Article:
Former Yemeni president Ali Abdullah Saleh has said he is ready for a “new page” in ties with the Saudi-led coalition fighting in Yemen if it stopped attacks on his country, in a move that could offer a pathway to end nearly three years of war.

The apparent shift in position came as forces loyal to Mr Saleh battled Houthi fighters for a fourth day in the capital Sanaa – with both sides claiming control of areas of the city. Violent clashes between rival factions in Yemen’s rebel-held capital signal the disintegration of the rebel alliance at war with a Saudi-led coalition for nearly three years. 

The coalition has been fighting to defeat the Iran-backed Houthis along with Mr Saleh’s forces in Yemen since March 2015. The coalition had also imposed a blockade on the country, allowing occasional humanitarian access, with the aim of reinstating the internationally recognised government of Mr Saleh’s successor, Abed Rabbo Mansour Hadi. 

“I call upon the brothers in neighbouring states and the alliance to stop their aggression, lift the siege, open the airports and allow food aid and the saving of the wounded and we will turn a new page by virtue of our neighbourliness,” Mr Saleh announced in a televised interview with the TV station Yemen al-Youm.

“We will deal with them in a positive way and what happened to Yemen is enough,” he added.

The clashes between Mr Saleh’s supporters and the Houthis underscore the complex situation in Yemen, one of the poorest countries in the Middle East, where a proxy war between the Iran-aligned Houthis and the Saudi-backed Mr Hadi has caused one of the worst humanitarian catastrophes in recent times.

Local residents who said that loud explosions were heard overnight across the city and into Saturday morning. Mediation efforts by tribal elders and officials over the past few days have come to nothing.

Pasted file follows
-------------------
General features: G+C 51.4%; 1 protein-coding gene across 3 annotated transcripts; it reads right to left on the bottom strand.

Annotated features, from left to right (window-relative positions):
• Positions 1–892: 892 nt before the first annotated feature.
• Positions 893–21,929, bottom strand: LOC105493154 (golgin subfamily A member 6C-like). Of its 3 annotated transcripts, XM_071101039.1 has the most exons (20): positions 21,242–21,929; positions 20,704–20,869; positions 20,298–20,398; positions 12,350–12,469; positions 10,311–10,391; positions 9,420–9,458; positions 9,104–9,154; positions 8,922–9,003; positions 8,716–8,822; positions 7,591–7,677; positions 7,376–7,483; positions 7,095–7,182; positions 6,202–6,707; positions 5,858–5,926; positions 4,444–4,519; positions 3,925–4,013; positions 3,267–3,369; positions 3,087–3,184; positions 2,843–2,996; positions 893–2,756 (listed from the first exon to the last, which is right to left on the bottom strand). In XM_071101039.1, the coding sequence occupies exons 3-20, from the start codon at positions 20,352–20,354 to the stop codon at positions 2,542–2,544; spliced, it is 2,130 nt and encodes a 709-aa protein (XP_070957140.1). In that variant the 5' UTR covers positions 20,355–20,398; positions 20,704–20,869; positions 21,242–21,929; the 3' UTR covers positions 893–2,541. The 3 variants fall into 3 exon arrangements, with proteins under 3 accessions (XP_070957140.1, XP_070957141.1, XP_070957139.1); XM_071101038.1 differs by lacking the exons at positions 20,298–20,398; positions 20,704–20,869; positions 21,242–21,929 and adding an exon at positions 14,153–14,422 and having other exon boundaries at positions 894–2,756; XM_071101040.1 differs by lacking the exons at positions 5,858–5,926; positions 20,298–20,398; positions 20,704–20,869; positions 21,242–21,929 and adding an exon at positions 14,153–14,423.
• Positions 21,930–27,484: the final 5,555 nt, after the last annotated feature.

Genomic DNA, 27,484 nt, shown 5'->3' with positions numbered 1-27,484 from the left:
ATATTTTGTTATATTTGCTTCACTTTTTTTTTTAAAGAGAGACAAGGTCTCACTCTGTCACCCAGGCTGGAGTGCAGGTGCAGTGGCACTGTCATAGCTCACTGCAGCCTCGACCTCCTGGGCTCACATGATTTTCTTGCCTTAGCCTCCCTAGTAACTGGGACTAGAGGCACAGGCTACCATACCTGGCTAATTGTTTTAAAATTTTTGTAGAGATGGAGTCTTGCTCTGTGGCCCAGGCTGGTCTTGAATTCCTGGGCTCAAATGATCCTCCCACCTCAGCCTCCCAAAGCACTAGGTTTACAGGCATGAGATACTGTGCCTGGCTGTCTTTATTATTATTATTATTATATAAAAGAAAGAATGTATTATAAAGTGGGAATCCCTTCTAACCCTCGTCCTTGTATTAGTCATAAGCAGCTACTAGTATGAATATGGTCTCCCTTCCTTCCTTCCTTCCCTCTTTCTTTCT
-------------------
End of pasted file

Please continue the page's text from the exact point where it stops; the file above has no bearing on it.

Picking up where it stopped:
“It’s been like a street war,” they said, adding that ambulances have been ferrying the wounded to hospitals. They spoke on condition of anonymity, fearing reprisals. There has been no official word on casualties but the International Committee of the Red Cross (ICRC) said that dozens were killed and hundreds were wounded in the fighting. 

The UN urged the coalition in a statement Saturday to “fully lift” the blockade on Yemen’s red sea ports saying that partial lifting only “slows the collapse toward a massive humanitarian tragedy costing millions of lives”. 

Mr Saleh, who led Yemen for more than 30 years, was deposed in a 2011 uprising. The country has since fallen into chaos and Mr Saleh later joined the Houthis to drive Mr Hadi out of the capital in 2014. 

In his address, he also blamed Houthis for laying siege to the homes of several officials in the General People’s Congress, which he leads, and “storming” a mosque named after him. Broadcasting of Yemen al-Youm was stopped shortly after. 

Officials working at the TV station say Houthis raided its headquarters. They spoke on condition of anonymity, fearing reprisals. 

Yemen: More than 50,000 children expected to die of starvation and disease by end of year

The Saudi-led coalition welcomed Mr Saleh’s change of stance.

In a statement carried by the Saudi-owned Al-Hadath channel, the coalition said it was “confident of the will of the leaders and sons” of Saleh’s GPC party to return to Arab fold.

Mr Hadi, in a statement after a meeting with his advisors, also said he was ready to work with Mr Saleh against the Houthis.

“The meeting calls for turning a new page with all the political sides … And to form a broad national coalition that will lay the foundations for a new era and unify everyone against the coup militia,” the statement said.

The coalition accuses Iran of trying to expand its influence into Arab countries, including Yemen by aligning themselves with the Houthis and Mr Saleh.

The Houthis accused Mr Saleh of betrayal, and vowed to keep up the fight against the Saudi-led coalition.

“It is not strange or surprising that Saleh turns his back on a partnership he never believed in,” the group’s political bureau said in a statement. “The priority has been and still is to confront the forces of aggression.”

The Houthi group leader, Abdel-Malek al-Houthi, had earlier appealed to Mr Saleh to avoid any escalation, saying that the crisis would only serve Yemen’s enemies.

The United Nations envoy to Yemen, Ismail Ould Cheikh Ahmed, and the ICRC urged the parties to avoid targeting civilians.

Mr Saleh’s GPC party accused the Houthis of failing to honour a truce and said in a statement on its website that the Houthis bear responsibility for dragging the country into a civil war. It also called on supporters, including tribal fighters, to “defend themselves, their country, their revolution and their republic.”

The GPC appealed to the army and security forces to remain neutral in the conflict.

Yemen’s war has killed more than 10,000 people since 2015, displaced more than two million people, caused a cholera outbreak infecting nearly one million people and led the country on the brink of famine.

Associated Press

Independent

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